There are a number of editions with realisations, and the opera's accessibility to amateur performers is a feature that has greatly abetted the growth of its popularity in the latter half of the twentieth century.While the Prologue's music has been lost and has not been reconstructed, several realisations of the opera include a solution to the missing ritornello at the end of the second act.Following the Chelsea performances, the opera was not staged again in Purcell's lifetime.Its next performance was in 1700 as a masque incorporated into an adapted version of Shakespeare's Measure for Measure at Thomas Betterton's theatre in London.The prologue, the end of the act 2 'Grove' scene, and several dances, were almost certainly lost when the opera was divided into parts to be performed as interludes between the acts of spoken plays in the first decade of the eighteenth century.The most famous aria of the work is "When I am laid in earth", popularly known as "Dido's Lament". "Dido's Lament" has been performed or recorded by artists far from the typical operatic school, such as Klaus Nomi (as "Death"), Ane Brun and Jeff Buckley.
Originally based on Nahum Tate's play Brutus of Alba, or The Enchanted Lovers (1678), the opera is likely, at least to some extent, to be allegorical.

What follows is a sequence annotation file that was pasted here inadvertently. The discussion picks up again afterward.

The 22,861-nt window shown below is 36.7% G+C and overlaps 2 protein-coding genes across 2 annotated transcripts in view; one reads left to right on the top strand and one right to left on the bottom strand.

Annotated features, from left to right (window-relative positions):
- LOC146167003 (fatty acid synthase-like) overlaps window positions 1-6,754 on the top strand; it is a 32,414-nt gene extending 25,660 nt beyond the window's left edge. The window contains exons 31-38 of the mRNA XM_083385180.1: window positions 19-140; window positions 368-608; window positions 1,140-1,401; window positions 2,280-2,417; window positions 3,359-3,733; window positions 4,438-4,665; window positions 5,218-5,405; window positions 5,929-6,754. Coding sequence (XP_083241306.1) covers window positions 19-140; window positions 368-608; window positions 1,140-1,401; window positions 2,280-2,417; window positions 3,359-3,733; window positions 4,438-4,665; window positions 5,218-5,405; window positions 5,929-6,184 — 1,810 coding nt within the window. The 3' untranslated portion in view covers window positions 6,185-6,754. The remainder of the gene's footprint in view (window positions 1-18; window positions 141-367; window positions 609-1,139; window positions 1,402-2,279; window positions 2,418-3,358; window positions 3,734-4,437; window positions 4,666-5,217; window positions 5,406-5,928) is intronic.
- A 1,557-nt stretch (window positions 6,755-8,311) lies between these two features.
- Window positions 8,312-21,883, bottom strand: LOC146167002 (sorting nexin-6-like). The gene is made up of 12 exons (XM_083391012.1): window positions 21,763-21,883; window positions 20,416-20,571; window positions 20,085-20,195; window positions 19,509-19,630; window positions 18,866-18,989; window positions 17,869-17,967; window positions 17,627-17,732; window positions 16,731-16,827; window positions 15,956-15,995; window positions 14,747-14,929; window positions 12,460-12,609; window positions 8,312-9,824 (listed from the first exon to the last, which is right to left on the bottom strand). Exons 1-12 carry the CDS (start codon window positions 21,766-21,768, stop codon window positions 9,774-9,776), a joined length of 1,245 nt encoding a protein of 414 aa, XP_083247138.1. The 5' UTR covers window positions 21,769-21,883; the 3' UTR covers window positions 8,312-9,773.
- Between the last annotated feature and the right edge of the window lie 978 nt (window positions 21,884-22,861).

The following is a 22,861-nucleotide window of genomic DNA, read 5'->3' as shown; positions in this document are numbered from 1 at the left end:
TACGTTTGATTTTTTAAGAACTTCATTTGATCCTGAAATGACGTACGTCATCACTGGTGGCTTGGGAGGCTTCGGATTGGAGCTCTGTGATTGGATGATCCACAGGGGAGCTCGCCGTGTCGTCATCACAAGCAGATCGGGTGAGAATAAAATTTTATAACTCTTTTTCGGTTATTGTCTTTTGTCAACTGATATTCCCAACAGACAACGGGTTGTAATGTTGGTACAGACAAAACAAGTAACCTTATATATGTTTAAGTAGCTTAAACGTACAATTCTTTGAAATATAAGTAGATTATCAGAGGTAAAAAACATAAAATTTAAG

As new critical editions of the score appeared, and with the revival of interest in Baroque music, the number of productions steadily increased.
After Jonathan Miller's visit to Bornholm, Denmark, Dido was performed in 2008 at the Rønne Theatre (which had been built in 1823). Amongst the new productions of the opera in 2009 (the 350th anniversary of Purcell's birth) were those staged by the De Nederlandse Opera, the Royal Opera, London, the Divertimento Baroque Opera Company, and Glimmerglass Opera in Cooperstown, New York.
It has also been transcribed or used in many scores, including the soundtrack to the HBO miniseries Band of Brothers (renamed "Nixon's Walk").
It is played annually by a military band at the Cenotaph remembrance ceremony, which takes place on the Sunday nearest to 11 November (Armistice Day) in London's Whitehall.